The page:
New Ross cleaning up after ‘one-in-150-years’ freak downpour

Homes and businesses deal with the aftermath of weather event for which ‘towns are not designed’

The water swept through the kitchen, rising to flood the lower, built-in cupboards, before moving into the sittingroom, where tidal marks were left on a couch and an armchair. A wooden floor was soaked and begging to rise.

It was clear much of Elizabeth O’Connor’s family home on Old Charleton Hill in New Ross would have to be gutted before it could be restored.

The terraced house was among those worst hit by flash floods in the Co Wexford town late on Monday afternoon, when at least 40ml of rain fell in about 90 minutes.

Her sisters Regina and Helen had a lucky escape as the water crashed through the back door. A range of kitchen appliances were lost to the flood.


In all, some 70 properties, including about 30 family homes, were severely damaged by the downpour. Homeowners and businesses were left counting the cost.

“New Ross is surrounded by hills, the hailstones were half the size of golf balls and the water just ran down through houses towards the river,” said Emma Fogarty, who watched water cascade down Michael Street and Robert Street, across South Street and towards the quays. “People in Sugar House Lane were so surprised by it. It happened so suddenly everybody ran for shelter. Those who made it into shops were videoing it for social media,” she said.

Some of the footage shows a mudslide from a newly landscaped park slipping down from High Hill across John Street and on to Bridge Street as large hailstones battered cars and a park stairway became a waterfall.

As the torrent swept along South Street, water poured through a grid covering the basement of Brian Bailey’s picture-framing business, thundering downwards with such force it smashed the reinforced glass basement windows, pouring in and sweeping machinery, glass, frames and framing materials across the lower ground floor to the back of the building. Mr Bailey, who was on the ground floor at the time, was grateful not to be injured. Wooden floorboards were soaked, cardboard boxes collapsed. “My family has owned this building for 100 years, there has never been anything like this before,” he said.

On the other side of the street, McCauley Pharmacy technician Maryrose Ronan was in the prescription area at the back of the shop when she heard the noise of the water on the roof. “This area of the building has a flat roof so the water built up and then the ceiling tiles came in,” she said. Two of the pharmacy’s three computer systems stopped working as did a facility to place prescription tablets into bubble-wrap packets, with a loss of a large amount of medication. Speaking as she worked around a dehumidifier on Tuesday, she said the full scale of the damage was yet to be properly assessed.

“Towns are not designed for this,” said Wexford County Council director of services Eamonn Hore. He happened to be sitting in his short sleeves having a coffee outside the Dunbrody Famine Ship Experience on the quays at lunchtime on Monday, just three hours before the torrential rain hit. He estimated at least 40ml of rainfall had fallen in about 90 minutes in New Ross, while “probably just 7ml” fell in the Dunganstown area just outside the town and possibly less again in Enniscorthy and Wexford town.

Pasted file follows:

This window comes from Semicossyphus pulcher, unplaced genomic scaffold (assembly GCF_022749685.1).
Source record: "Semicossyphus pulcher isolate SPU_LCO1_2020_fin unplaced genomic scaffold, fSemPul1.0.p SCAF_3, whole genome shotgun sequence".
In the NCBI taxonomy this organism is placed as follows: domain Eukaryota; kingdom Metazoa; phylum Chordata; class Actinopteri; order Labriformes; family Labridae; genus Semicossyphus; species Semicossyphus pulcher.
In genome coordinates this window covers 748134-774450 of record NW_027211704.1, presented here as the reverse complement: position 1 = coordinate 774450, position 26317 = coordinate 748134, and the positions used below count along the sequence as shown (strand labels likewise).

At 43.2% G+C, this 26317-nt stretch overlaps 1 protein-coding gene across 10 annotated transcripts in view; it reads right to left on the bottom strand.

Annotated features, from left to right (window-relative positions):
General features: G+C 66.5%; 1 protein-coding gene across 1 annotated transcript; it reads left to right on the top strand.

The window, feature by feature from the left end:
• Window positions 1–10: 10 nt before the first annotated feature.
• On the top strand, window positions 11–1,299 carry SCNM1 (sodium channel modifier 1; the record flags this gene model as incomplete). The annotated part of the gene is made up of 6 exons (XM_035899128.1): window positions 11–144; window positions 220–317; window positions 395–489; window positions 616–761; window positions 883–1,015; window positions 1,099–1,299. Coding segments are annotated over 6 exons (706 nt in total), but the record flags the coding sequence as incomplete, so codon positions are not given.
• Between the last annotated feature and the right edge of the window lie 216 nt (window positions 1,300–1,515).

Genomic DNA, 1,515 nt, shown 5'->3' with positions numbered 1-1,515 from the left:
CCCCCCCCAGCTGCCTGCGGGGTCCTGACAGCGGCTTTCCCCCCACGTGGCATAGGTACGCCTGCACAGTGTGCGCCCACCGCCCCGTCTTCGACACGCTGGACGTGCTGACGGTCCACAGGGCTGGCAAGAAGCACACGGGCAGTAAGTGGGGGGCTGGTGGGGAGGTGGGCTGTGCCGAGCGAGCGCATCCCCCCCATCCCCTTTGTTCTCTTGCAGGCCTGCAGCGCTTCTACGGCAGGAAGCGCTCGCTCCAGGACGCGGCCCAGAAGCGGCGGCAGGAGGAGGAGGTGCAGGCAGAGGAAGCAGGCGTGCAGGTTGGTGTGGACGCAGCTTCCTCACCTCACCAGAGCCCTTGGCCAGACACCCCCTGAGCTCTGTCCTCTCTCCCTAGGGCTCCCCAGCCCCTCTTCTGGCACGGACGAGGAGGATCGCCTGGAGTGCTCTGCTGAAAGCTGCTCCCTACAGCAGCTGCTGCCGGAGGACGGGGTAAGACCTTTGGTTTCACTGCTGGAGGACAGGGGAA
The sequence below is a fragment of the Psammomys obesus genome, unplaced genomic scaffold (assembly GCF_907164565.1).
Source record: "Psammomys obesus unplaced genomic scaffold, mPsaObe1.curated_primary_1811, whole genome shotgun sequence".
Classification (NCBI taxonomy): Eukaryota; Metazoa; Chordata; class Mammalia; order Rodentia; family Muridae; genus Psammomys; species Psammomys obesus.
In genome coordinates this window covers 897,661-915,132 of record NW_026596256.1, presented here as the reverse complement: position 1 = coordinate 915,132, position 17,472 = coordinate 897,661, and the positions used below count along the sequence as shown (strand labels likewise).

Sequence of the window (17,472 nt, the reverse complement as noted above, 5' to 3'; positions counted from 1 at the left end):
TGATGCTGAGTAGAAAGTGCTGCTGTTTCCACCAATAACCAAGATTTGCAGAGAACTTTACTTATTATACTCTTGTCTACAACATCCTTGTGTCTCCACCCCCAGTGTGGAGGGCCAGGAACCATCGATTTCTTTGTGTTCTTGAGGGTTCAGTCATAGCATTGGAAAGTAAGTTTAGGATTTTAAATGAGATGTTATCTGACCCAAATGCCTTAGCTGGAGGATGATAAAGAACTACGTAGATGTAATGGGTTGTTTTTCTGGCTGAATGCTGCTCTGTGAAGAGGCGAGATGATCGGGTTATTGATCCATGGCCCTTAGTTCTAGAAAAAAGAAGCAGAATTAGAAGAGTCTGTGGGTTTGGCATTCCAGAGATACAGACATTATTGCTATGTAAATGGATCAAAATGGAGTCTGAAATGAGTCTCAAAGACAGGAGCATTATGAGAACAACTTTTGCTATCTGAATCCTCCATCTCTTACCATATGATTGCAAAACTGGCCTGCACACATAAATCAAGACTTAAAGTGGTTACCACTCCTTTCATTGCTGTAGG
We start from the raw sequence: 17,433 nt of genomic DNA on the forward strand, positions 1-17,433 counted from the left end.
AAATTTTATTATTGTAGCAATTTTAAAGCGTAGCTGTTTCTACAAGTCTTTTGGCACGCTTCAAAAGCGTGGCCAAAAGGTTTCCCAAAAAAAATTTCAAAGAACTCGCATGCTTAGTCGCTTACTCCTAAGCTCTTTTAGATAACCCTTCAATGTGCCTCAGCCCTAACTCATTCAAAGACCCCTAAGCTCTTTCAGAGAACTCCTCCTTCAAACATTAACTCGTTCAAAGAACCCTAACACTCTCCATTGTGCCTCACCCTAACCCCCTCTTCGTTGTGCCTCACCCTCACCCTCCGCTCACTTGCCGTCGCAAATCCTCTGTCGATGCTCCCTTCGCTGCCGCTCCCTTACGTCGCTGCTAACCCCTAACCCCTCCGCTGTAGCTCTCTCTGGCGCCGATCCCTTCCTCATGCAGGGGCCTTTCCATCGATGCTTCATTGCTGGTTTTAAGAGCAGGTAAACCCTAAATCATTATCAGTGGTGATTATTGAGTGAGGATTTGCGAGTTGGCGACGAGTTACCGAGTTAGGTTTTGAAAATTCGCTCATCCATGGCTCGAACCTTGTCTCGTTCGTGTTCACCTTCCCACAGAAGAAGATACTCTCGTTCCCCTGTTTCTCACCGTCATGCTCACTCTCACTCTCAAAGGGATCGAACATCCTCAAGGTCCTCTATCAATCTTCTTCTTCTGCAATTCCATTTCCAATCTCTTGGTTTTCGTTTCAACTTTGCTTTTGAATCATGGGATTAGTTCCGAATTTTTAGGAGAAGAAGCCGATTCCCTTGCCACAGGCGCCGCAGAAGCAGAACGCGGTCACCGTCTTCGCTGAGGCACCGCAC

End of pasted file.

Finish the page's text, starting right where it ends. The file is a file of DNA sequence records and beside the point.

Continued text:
New Ross was the subject of a €4.5 million flood-defence scheme completed in 2016 and on three occasions since then it has been saved from flooding from the river Barrow, said Mr Hore. But this time, he said, the flood did not come from the river, but towards it. He said commentary on social media that flood defences had prevented the downpour from accessing the river was not true. He said much of the flooding happened in premises tens of metres above the quays, as the water raced downhill.

“We were lucky that there were five fire brigade engines and pumps on the scene almost immediately. Water was pumped into the river because the river wasn’t in flood and the council staff, the fire brigade, the Civil Defence and the gardaí did a very good job.”

Mr Hore said the downpour was a “one-in-100 or 150-years-type” event and that urban areas in Ireland were just not designed with large-scale pipes able to cope with the localised onslaught of water as happened in the town on Monday.

Minister for Housing Darragh O’Brien visited the town on Tuesday, touring damaged properties and speaking to local residents. He pledged Government support through Department of Enterprise and Department of Social Protection schemes and urged anyone whose insurance policy would not cover the damage to avail of such schemes or contact him directly. The Minister paid tribute to the council and emergency staff who he said responded “efficiently and quickly in a co-ordinated fashion”.

Asked if it was possible to design an engineering solution for such an event, he said: “It is very difficult to do so. I have got to be honest with people. We do have freak weather events, some of them are becoming more prevalent, no question.”

But, he added, “any measures that can be taken will certainly be looked at”.

Tim O'Brien

Tim O'Brien

Tim O'Brien is an Irish Times journalist